Credit card fraud costs consumers about $4.8 billion a year and merchants $190 billion a year. The Fair Credit Billing Act (FCBA) limits consumer liability for unauthorized card transactions to $50. Credit card companies have to cover the remainder, so these agencies are highly invested in tracking down and restricting fraud. To that end, they have put into play highly schematic and complex procedures for detecting and processing fraud. The following are the three main ways in which it is done.

Companies Watch Your Patterns

Credit card companies keep track of your spending patterns through systems that determine the validity of your purchases. Any time your pattern breaks with highly priced or unusual acquisitions or with transactions done outside your home place, the company notes it and alerts you. The company also notes changed frequency, such as if you logged more transactions than before and if your e-commerce transactions used a changed IP address. Thieves tend to test credit cards by making smaller transactions followed by increasingly larger ones. Credit card companies alert you if they notice such a pattern.

Companies Use Your Assistance

You may have reported one or more instances of credit card theft. Credit card companies follow up by noting similar charges on one or more of your cards and asking you to verify them. The thief may have engaged in fraud under different names, or other hackers may be perpetrating the same, or similar, swindles.

Companies Employ Technical Algorithms

Credit card companies use a highly sophisticated system of technical algorithms to trap fraud. These include clustering, where banks link common purchases together and trap outlier acquisitions; averaging, where banks calculate the means of your purchases to determine your typical buying behavior; and classification, where banks label transactions according to categories that include geography, time, fraud probability and so forth.

Standard data analysis has grown into big-data analytics, where engineers use technologies such as cloud computing and machine learning to detect abnormalities. Credit card companies go through mounds of data to weed out false positives and detect patterns. The computing system uses petabytes to process all this data. At any given time, PayPal processes 1.1 petabytes of data for every 169 million customer accounts. This amount of processing can damage the company's computing structure, so the computer turns to cloud computing for assistance. Cloud computing stretches to take on an infinity of data. In this way, credit card companies manage to detect more suspicious signals.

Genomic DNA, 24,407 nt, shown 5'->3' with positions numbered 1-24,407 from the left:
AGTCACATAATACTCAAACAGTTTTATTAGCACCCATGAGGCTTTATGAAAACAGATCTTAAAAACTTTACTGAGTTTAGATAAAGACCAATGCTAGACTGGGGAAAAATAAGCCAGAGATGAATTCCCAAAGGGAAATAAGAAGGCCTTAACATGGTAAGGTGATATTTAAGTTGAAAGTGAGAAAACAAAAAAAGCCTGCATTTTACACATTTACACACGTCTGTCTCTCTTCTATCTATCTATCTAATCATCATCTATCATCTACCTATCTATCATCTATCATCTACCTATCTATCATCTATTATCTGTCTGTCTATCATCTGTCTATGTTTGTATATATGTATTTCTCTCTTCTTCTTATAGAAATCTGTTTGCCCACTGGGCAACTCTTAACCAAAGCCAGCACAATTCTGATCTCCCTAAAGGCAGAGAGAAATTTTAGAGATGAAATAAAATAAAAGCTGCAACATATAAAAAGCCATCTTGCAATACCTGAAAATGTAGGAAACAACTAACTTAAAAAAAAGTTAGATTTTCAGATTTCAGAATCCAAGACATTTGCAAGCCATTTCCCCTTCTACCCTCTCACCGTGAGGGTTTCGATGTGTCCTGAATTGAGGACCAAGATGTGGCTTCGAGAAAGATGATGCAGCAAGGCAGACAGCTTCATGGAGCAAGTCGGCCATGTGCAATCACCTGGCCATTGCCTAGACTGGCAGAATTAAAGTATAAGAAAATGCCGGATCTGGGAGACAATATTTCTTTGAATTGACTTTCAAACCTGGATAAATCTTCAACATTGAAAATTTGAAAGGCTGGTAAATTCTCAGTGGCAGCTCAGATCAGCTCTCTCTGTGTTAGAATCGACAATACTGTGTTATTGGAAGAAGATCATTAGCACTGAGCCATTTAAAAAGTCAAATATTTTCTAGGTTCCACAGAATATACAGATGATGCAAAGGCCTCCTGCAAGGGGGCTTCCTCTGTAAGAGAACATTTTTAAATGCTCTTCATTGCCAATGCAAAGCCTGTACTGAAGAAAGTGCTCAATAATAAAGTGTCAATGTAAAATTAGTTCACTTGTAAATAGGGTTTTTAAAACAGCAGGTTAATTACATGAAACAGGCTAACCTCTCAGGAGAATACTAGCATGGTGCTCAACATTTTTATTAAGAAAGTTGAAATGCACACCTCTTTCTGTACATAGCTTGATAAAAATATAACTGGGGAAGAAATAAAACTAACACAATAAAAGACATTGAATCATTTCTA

Credit card companies also use machine learning, which involves computer models trained by being fed typical transactions to spit out predictions. Machine learning analyzes the transaction and produces a probability digit to rate its trustworthiness. This process helps merchants detect just-in-time fraud, so if your credit card was declined by a cashier, it is likely the model produced a high fraud probability score that alerted the point-of-sale system to reject the transaction.

Key Takeaways

The PCI Security Standards Council dedicates itself to improving security standards for your account data protection. Merchants that process credit cards are required to take its security audits once a year, and chip-and-pin technologies are just one of the many new IT systems that have come out to detect fraud. However, credit card fraud continues to grow, with 1,540 breaches occurring worldwide in 2014, according to Gemalto's 2014 Breach Level Index.

Credit card companies try various ploys to trap fraud. These include traditional and emerging big-data analyses to detect abnormal patterns. Data shows that their efforts are producing lower annual average fraud rates, at least in America. For instance, fraudsters using credit cards stole  $18 billion from 13.1 million U.S. consumers in 2013. This number decreased in 2014 to $16 billion from 12.7 million U.S. victims.

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